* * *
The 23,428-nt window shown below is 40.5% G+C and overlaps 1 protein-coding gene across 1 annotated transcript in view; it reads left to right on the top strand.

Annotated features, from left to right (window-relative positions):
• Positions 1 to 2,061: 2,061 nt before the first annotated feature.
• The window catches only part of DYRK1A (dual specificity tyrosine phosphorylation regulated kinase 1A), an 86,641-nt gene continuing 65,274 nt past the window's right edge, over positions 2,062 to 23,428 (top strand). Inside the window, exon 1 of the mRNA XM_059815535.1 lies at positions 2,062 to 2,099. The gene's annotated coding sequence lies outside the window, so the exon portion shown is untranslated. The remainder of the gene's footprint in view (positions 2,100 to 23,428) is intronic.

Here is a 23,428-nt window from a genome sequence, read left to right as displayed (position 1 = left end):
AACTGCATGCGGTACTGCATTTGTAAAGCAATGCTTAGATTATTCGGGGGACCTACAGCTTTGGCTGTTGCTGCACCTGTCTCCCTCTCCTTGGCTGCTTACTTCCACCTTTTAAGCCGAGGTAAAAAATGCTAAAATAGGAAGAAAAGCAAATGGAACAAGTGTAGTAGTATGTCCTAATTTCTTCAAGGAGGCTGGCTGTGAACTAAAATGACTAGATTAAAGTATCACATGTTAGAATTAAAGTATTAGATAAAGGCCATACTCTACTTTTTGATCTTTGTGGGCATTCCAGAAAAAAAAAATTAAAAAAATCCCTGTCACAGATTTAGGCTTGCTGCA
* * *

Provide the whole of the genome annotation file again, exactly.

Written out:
The 23,428-nt window shown below is 40.5% G+C and overlaps 1 protein-coding gene across 1 annotated transcript in view; it reads left to right on the top strand.

Annotated features, from left to right (window-relative positions):
• Positions 1 to 2,061: 2,061 nt before the first annotated feature.
• The window catches only part of DYRK1A (dual specificity tyrosine phosphorylation regulated kinase 1A), an 86,641-nt gene continuing 65,274 nt past the window's right edge, over positions 2,062 to 23,428 (top strand). Inside the window, exon 1 of the mRNA XM_059815535.1 lies at positions 2,062 to 2,099. The gene's annotated coding sequence lies outside the window, so the exon portion shown is untranslated. The remainder of the gene's footprint in view (positions 2,100 to 23,428) is intronic.

Here is a 23,428-nt window from a genome sequence, read left to right as displayed (position 1 = left end):
AACTGCATGCGGTACTGCATTTGTAAAGCAATGCTTAGATTATTCGGGGGACCTACAGCTTTGGCTGTTGCTGCACCTGTCTCCCTCTCCTTGGCTGCTTACTTCCACCTTTTAAGCCGAGGTAAAAAATGCTAAAATAGGAAGAAAAGCAAATGGAACAAGTGTAGTAGTATGTCCTAATTTCTTCAAGGAGGCTGGCTGTGAACTAAAATGACTAGATTAAAGTATCACATGTTAGAATTAAAGTATTAGATAAAGGCCATACTCTACTTTTTGATCTTTGTGGGCATTCCAGAAAAAAAAAATTAAAAAAATCCCTGTCACAGATTTAGGCTTGCTGCA